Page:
Domestication is a technology of control in which organisms are prevented from living according to their evolved expectations and forced into a way of life that suits the needs of another species.
Humans aren’t the only domesticators. There are several species of colonizing insect that practice simple forms of agriculture, for example. Some ants practice animal husbandry by herding aphids and milking them for a sweet liquid excretion called honeydew. And a species of African ant has recently been found that apparently runs rudimentary factory farms in which other insects are raised for meat.
A domestication-based lifestyle has dramatically different repercussions for humans than it does for social insects, however. Ants don’t risk altering their authentic wild nature in the process of cultivating mushrooms or herding aphids. The ants are colonized to begin with. But whenever humans adopt domestication-based ways of life, they invariably end up domesticating each other. They also end up directing technologies of control inwardly, colonizing and taming their own wild and authentic human nature.
Human lifestyles based on domestic domination didn’t exist anywhere on the planet until 9000 years ago, and didn’t become the norm until sometime during the last couple millennia, perhaps. What that means is that each of us is born with the physical, psychological, and social expectations to live as wild and authentically-human beings.
We still carry wild nature within us—every one of us, in every cell and during every breath. The proof of this is all around us.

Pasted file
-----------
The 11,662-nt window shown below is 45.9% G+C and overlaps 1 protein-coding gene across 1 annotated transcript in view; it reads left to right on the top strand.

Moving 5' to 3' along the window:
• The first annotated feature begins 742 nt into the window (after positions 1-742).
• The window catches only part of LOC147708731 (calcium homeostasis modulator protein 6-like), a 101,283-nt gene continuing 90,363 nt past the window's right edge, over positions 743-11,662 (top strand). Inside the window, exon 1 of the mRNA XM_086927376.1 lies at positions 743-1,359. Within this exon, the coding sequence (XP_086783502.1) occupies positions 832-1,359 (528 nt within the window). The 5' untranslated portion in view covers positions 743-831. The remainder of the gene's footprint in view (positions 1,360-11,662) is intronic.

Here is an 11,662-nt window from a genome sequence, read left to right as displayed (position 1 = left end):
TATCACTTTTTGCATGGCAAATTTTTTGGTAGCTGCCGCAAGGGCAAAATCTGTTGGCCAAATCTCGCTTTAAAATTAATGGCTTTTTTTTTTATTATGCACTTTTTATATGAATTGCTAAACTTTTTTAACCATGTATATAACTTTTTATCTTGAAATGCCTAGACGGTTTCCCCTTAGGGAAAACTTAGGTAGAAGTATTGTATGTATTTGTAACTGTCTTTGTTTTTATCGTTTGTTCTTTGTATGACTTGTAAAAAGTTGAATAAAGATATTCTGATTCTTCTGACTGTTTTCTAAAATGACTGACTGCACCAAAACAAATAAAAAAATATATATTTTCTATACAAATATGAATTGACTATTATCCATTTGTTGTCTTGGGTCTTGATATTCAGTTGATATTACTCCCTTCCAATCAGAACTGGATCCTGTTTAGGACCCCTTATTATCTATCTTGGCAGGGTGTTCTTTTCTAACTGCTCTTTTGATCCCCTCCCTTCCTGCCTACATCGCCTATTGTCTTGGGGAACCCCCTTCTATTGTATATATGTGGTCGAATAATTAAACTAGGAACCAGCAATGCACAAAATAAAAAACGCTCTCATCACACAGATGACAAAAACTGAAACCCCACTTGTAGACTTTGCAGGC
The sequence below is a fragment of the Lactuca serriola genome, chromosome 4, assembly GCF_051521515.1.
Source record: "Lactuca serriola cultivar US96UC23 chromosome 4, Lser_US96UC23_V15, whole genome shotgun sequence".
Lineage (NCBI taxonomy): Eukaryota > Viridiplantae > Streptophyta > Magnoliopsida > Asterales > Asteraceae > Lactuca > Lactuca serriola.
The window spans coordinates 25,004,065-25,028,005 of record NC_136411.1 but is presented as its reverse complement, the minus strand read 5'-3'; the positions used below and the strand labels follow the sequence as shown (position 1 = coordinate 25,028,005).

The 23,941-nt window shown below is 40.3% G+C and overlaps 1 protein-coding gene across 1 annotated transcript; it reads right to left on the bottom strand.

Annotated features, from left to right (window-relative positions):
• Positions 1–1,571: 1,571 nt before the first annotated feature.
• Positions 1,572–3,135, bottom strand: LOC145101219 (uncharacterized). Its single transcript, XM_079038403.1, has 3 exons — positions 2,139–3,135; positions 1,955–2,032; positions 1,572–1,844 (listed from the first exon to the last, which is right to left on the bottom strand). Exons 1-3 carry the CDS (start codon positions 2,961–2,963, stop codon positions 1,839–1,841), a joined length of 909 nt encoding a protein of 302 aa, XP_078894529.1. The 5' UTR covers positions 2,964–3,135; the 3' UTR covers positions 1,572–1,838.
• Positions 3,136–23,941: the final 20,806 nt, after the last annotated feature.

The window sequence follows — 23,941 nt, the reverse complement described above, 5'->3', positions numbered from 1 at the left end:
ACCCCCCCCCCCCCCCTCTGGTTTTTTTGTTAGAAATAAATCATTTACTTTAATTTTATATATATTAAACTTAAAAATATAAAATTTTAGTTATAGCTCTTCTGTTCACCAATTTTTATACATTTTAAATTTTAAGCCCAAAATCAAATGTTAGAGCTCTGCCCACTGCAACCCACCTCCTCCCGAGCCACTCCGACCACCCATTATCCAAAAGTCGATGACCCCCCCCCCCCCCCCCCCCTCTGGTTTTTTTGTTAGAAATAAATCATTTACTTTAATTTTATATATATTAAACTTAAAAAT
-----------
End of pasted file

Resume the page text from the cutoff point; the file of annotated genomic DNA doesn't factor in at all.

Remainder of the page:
The proof is in the massive and ever-expanding prison industrial complex. The proof is in the militarized police. The proof is in ubiquitous surveillance and pervasive monitoring. The proof is in the thinly disguised state propaganda called public education. The proof is in the behavioral pharmacology force-fed to school children who have difficulty ignoring the pulse of life that beckons to them from the center of their being. The proof is in the locks on our doors and the security lights around our houses, arrayed like the searchlights of a concentration camp.
Why would any of these be necessary unless we were, at our very core, wild creatures forced to live like captive animals in zoos, wild creatures forced to live in concrete and asphalt enclosures that bear little similarity with our natural habitat, wild creatures who would surely escape the moment we discover a hole in the fence.
If you can read this you have been domesticated, but the tendrils of domestic control just barely penetrate the surface, and their grip is shallow and tenuous and in need of continual reinforcement.
The first moments in the journey toward rewilding, re-embracing your own authentic humanity, involve little more than a quick convulsive shake. Eradicating the global culture of domestication itself, however, may involve a bit more time—and convulsions on a tectonic-scale.